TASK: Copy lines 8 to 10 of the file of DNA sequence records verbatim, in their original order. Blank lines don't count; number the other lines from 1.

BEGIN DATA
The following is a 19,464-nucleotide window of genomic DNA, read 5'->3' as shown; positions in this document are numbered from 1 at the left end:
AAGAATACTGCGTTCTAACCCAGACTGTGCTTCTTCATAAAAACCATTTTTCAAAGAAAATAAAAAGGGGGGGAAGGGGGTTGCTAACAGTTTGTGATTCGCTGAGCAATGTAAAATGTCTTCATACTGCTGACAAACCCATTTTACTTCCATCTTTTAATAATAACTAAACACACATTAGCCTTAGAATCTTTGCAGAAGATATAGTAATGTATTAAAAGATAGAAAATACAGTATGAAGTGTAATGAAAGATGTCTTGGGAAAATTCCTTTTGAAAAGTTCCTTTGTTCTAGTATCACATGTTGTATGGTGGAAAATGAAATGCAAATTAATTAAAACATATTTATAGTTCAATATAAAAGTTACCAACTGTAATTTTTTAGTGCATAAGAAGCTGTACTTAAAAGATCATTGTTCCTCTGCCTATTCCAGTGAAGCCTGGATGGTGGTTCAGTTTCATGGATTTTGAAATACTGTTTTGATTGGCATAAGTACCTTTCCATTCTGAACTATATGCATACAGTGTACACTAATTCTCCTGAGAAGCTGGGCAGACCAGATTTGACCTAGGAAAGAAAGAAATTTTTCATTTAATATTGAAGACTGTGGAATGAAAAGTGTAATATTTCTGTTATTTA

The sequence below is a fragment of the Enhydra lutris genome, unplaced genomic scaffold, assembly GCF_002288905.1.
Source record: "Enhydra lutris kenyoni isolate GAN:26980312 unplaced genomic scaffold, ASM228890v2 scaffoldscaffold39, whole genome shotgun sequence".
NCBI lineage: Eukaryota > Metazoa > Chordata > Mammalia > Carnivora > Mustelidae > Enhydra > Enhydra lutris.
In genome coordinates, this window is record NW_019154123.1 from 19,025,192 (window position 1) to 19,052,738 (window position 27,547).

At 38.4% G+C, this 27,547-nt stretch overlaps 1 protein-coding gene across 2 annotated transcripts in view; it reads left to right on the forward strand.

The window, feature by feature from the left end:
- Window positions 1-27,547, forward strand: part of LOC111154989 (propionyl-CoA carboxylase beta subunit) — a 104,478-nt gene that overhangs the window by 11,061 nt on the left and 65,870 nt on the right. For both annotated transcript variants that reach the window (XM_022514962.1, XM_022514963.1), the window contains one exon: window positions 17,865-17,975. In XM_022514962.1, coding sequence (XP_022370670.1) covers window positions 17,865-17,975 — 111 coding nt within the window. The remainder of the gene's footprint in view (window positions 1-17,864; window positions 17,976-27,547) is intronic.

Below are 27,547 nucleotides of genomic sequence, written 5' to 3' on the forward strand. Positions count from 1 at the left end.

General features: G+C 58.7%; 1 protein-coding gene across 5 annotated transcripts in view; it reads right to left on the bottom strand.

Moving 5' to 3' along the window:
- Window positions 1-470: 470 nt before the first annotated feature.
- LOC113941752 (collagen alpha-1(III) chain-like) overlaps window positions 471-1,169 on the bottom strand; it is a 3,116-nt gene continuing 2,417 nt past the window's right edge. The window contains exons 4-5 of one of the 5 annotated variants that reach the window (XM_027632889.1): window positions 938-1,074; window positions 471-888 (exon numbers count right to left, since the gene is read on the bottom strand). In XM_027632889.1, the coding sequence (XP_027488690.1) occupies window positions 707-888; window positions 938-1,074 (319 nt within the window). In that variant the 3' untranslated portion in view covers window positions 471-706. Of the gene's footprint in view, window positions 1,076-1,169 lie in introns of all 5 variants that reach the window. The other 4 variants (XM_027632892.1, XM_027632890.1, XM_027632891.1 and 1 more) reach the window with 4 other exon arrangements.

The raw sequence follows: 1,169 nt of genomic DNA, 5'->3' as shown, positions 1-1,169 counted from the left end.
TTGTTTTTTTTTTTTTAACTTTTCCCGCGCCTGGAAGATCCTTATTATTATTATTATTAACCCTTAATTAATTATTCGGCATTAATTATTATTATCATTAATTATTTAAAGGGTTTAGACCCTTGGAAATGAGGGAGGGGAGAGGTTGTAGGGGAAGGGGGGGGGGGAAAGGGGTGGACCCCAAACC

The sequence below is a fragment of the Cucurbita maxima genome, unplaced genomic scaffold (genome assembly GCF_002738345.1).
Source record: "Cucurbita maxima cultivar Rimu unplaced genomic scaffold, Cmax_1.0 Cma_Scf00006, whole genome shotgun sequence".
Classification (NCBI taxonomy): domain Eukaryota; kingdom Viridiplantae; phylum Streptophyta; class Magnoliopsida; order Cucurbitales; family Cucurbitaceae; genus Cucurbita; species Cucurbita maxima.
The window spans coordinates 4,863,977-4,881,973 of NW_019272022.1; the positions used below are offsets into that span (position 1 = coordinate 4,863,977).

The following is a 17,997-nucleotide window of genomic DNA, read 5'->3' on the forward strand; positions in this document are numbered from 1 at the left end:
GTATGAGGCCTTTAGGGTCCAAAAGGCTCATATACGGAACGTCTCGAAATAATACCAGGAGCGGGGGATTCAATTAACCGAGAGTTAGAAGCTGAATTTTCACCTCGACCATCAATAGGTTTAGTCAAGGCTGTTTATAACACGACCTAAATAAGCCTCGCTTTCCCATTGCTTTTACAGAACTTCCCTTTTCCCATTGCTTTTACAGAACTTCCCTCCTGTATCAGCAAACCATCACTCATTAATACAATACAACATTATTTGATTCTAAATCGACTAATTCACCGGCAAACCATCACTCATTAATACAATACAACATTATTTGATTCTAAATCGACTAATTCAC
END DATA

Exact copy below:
The window, feature by feature from the left end:
- Window positions 1-27,547, forward strand: part of LOC111154989 (propionyl-CoA carboxylase beta subunit) — a 104,478-nt gene that overhangs the window by 11,061 nt on the left and 65,870 nt on the right. For both annotated transcript variants that reach the window (XM_022514962.1, XM_022514963.1), the window contains one exon: window positions 17,865-17,975. In XM_022514962.1, coding sequence (XP_022370670.1) covers window positions 17,865-17,975 — 111 coding nt within the window. The remainder of the gene's footprint in view (window positions 1-17,864; window positions 17,976-27,547) is intronic.

Below are 27,547 nucleotides of genomic sequence, written 5' to 3' on the forward strand. Positions count from 1 at the left end.